The default camera on my iPhone was and continues to be a fantastic camera, particularly as a travel/pocket camera, and it’s often the first camera I reach for. I recently blogged about my new iPhone 7 having the ability to shoot raw files using an app called ‘Manual’.
I posted that blog entry on Facebook, and received some feedback from a friend, who informed me that ProCamera also allowed this. With this information in hand, I decided to compare apps side by side. That didn’t last long, as the CameraPro was, well, more ‘Pro’.
Here’s why I heartily recommend this app.
This camera shoots RAW and JPEG this is a winner alone; but wait there’s more.
I can toggle from full manual mode if I so chose, or SI mode, [Shutter & ISO priority Mode] to Automatic mode quickly and easily. Needless to say I prefer the SI mode for some creative flexibility which includes White Balance, and over or under exposure. Most of the images I make are quick and sketch-like in their intent, having a semi-automatic mode suits this style of picture making for me. Manual’s interface almost immediately disqualified it from the race; as I couldn’t easily find a way to move beyond semi-automatic.
I don’t consider myself to have particularly big fingers but mine were not suited to the interface of Manual at all. All in all Manual’s interface was elegant but I felt some degree of control had been sacrificed to keep this. ProCamera’s interface was as bad for my fingers but the numbers and sliders for exposure and white balance were all there and made immediate sense to me. I even tested the exposure dial using a grey card in SI mode. [Manual mode checking shall come later.]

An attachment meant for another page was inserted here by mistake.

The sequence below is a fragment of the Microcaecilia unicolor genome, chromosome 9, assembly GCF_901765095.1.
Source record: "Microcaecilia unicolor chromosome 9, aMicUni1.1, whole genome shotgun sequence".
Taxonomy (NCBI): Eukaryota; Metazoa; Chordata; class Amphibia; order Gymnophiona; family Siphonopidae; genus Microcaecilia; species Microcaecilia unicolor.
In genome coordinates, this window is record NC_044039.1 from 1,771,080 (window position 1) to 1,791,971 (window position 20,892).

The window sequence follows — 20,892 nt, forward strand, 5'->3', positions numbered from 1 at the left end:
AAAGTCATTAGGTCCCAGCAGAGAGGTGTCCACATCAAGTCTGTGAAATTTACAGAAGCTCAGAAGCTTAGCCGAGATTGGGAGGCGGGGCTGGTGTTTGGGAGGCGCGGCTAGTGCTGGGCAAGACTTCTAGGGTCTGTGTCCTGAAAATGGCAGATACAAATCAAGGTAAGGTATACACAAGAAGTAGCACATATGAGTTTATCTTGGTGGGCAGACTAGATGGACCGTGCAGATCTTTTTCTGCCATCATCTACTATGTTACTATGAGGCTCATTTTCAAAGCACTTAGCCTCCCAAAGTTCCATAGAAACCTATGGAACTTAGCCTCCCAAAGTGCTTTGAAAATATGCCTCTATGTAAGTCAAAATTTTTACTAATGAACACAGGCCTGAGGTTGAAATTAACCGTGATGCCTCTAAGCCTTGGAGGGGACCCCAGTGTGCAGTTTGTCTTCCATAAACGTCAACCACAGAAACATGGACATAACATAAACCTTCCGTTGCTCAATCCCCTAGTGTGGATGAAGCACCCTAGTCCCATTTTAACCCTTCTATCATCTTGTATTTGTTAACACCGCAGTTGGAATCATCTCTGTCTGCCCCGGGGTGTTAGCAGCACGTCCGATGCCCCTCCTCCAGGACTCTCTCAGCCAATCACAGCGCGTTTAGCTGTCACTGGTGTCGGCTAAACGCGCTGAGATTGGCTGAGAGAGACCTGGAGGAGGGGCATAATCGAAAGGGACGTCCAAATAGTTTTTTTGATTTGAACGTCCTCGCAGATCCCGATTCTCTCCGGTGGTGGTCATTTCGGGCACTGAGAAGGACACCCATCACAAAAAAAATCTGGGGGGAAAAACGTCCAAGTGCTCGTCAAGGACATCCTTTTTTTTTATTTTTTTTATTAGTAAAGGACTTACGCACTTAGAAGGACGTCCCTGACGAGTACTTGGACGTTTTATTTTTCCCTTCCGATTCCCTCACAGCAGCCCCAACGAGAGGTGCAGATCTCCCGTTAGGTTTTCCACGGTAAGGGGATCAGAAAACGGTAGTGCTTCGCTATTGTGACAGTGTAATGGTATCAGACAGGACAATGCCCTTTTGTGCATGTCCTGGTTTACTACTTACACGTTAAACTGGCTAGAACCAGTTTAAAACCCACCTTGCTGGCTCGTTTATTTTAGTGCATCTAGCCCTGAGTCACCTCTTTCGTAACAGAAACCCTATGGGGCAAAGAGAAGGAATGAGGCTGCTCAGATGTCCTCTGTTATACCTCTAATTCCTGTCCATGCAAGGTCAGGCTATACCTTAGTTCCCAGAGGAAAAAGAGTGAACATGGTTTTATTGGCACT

ProCamera has an option to turn on a spirit level. I love this, this is a setting that shows you when you have the camera parallel and level, both horizontally and vertically, critical with the tiny sensor and wide-angle lens. It is simply a cross hair on the centre of the screen that glows green when the camera is level and straight. My reliance on an expensive plugin for Aperture to deal with lens distortion alone may well diminish because of this feature. One the simplest and most elegant solutions I’ve encountered to combat lens distortions provided by these small wide-angle lenses.
The interface is seamless and unobtrusive, i.e., don’t have to think about what I’m doing. With ‘Manual’ I was focussing too much on the sliders and controls and trying to mentally process what is going on. A tap here and there and I am shifting white balance, exposure compensation and focusing all without thinking too much about it, on ProCamera.
Having separate focus and exposure functions while on the surface may not seem to useful, with the new f1.8 lens on this camera it is actually a real bonus.
I have a negative; and a small one at that. The app has slow responses to exposure adjustments, this lag had me confused as I tried to work out what was actually happening. Then I realised I was using incorrect exposure mode.
I like this app so much it has graduated to my first home screen, after 4 versions of iPhone this camera app is the first to come close to replacing the default camera.
Most of my digital imagery is from a phone camera. This has formed a major part my practice as an artist and continues to inform how I work and how often I make pictures, which is basically a daily occurrence now, something I try to instill in my students in my photography classes.